Inquiry and Evaluation:
Learning What Our
Students Are Learning
The only real evaluation is whether students learn more. And the only real
issue in evaluation is whether we study student learning as a consequence of
what we learn in curriculum, instruction, and the social climate of the
Evaluation is an inquiry, a process of asking questions and seeking answers so that the program can be gradually improved. Many educators conceive of evaluation as an end point, a judgment—“This program is successful; that teacher is effective.” We view evaluation as a way the system or a community of action researchers can provide information for itself about its efforts on an ongoing basis. We emphasize the “formative” aspect of evaluation because we believe in the importance of ensuring that educators use the data emerging from their efforts to improve their programs.
In the context of a staff development system, formative evaluation is a critical element that maintains focus, linking a vision of what schooling can be for students and progress toward that vision. And because we imagine a system in which governance is shared, each person has a role in designing and executing the evaluation process, interpreting the results, and acting to improve things.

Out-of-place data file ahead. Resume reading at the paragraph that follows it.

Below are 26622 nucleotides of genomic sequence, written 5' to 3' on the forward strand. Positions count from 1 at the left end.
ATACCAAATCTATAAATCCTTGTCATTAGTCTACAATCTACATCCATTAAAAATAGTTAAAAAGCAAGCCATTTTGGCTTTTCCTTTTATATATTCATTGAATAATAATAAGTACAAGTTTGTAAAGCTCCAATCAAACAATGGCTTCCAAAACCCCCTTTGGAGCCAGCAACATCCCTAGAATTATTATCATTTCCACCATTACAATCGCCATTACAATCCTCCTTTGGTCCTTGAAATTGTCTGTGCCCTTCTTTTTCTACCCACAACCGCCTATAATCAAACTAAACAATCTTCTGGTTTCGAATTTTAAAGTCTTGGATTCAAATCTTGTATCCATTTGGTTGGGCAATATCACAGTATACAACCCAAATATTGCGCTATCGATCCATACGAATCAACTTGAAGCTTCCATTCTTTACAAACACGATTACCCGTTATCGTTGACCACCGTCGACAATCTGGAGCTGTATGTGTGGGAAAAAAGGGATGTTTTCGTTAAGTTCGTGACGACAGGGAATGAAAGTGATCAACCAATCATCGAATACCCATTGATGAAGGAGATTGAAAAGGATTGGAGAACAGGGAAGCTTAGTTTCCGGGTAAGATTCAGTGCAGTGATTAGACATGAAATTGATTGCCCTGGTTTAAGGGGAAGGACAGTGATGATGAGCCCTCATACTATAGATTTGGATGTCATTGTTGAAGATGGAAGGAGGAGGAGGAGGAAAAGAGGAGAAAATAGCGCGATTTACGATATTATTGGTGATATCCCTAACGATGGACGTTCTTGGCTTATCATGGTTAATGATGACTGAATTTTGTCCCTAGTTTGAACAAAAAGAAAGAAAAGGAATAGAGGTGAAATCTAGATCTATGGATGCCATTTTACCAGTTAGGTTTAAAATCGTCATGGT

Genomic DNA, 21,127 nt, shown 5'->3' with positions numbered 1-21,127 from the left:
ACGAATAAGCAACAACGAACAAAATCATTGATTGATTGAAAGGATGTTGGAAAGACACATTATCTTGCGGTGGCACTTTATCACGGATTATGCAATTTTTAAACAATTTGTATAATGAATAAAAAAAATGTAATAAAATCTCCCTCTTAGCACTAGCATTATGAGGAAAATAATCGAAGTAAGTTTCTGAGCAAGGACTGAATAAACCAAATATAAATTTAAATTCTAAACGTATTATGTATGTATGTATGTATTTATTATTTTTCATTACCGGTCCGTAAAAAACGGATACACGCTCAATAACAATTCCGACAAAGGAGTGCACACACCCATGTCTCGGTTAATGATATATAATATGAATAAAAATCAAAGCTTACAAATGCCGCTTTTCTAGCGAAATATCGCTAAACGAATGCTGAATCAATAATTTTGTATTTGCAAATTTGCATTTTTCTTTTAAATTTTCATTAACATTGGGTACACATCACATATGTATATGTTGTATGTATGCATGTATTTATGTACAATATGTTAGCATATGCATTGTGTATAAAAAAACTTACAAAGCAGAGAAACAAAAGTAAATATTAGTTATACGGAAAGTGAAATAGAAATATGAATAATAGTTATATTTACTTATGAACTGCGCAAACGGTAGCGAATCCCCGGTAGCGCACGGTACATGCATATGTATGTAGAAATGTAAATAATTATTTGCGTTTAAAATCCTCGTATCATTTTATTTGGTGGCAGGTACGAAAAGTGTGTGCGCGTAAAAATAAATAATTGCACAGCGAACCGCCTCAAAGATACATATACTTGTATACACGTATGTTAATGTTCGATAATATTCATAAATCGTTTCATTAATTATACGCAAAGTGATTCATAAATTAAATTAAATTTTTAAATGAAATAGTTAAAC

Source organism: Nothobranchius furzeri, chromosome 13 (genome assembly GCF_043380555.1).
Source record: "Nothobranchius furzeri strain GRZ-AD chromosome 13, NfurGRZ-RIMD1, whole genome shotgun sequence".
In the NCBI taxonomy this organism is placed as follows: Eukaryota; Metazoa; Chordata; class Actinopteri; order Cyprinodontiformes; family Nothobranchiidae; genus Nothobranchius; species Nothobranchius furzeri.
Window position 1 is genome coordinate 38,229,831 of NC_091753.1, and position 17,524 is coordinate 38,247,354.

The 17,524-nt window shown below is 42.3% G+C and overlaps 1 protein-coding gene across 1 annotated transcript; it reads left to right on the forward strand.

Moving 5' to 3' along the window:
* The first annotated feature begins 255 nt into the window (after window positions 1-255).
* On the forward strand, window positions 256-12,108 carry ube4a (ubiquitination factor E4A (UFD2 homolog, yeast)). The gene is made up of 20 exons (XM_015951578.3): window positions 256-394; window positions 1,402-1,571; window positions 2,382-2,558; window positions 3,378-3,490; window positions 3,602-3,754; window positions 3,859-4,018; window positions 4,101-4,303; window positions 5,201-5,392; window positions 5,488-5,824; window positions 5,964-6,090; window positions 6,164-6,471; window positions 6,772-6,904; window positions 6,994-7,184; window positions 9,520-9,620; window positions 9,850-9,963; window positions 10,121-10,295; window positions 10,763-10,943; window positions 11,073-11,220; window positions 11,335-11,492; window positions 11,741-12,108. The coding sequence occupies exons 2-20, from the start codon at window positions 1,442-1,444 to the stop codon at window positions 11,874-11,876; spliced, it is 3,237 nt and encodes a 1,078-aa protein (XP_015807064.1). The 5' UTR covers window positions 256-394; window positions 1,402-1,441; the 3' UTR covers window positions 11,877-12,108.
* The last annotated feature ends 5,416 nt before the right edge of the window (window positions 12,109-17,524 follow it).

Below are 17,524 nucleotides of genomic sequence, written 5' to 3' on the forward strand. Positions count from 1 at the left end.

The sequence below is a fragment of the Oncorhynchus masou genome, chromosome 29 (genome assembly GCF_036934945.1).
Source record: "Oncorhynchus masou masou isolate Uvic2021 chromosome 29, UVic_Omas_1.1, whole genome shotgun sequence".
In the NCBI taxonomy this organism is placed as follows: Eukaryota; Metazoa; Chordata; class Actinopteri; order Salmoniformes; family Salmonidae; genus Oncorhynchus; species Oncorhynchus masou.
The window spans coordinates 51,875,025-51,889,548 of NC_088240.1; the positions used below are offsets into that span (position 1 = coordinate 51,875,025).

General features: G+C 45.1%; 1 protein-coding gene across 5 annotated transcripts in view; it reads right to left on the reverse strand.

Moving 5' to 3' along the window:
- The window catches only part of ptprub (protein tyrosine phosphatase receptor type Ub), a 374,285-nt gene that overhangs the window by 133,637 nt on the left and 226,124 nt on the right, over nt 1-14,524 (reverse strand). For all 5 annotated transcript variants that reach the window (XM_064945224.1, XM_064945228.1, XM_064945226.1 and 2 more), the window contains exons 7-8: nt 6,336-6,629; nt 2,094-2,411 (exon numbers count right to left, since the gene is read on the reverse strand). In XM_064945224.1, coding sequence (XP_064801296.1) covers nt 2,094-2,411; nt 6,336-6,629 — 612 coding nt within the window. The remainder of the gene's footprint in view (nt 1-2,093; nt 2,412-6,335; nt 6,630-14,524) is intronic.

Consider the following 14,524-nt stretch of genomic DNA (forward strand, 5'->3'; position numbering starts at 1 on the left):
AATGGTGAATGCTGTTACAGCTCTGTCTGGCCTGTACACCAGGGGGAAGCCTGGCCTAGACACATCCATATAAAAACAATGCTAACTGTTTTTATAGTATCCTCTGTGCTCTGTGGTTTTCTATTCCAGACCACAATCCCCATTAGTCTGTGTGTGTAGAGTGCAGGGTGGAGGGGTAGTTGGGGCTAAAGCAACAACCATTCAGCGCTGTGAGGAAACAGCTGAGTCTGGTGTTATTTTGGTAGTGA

Determining the extent to which new content and processes are implemented needs to occur before questions about student outcomes can be addressed. Assuming the change that was planned is implemented, however, the questions of greatest interest to most teachers, administrators, and parents can be asked: How are the changes we have put in place affecting our students?
We acknowledge the difficulties inherent in evaluating staff development programs. We recognize that the implementation of each event and program is heavily influenced by its context. The energy and interest of the schools and teachers amplify or diminish the effects of training events. Also, staff development influences its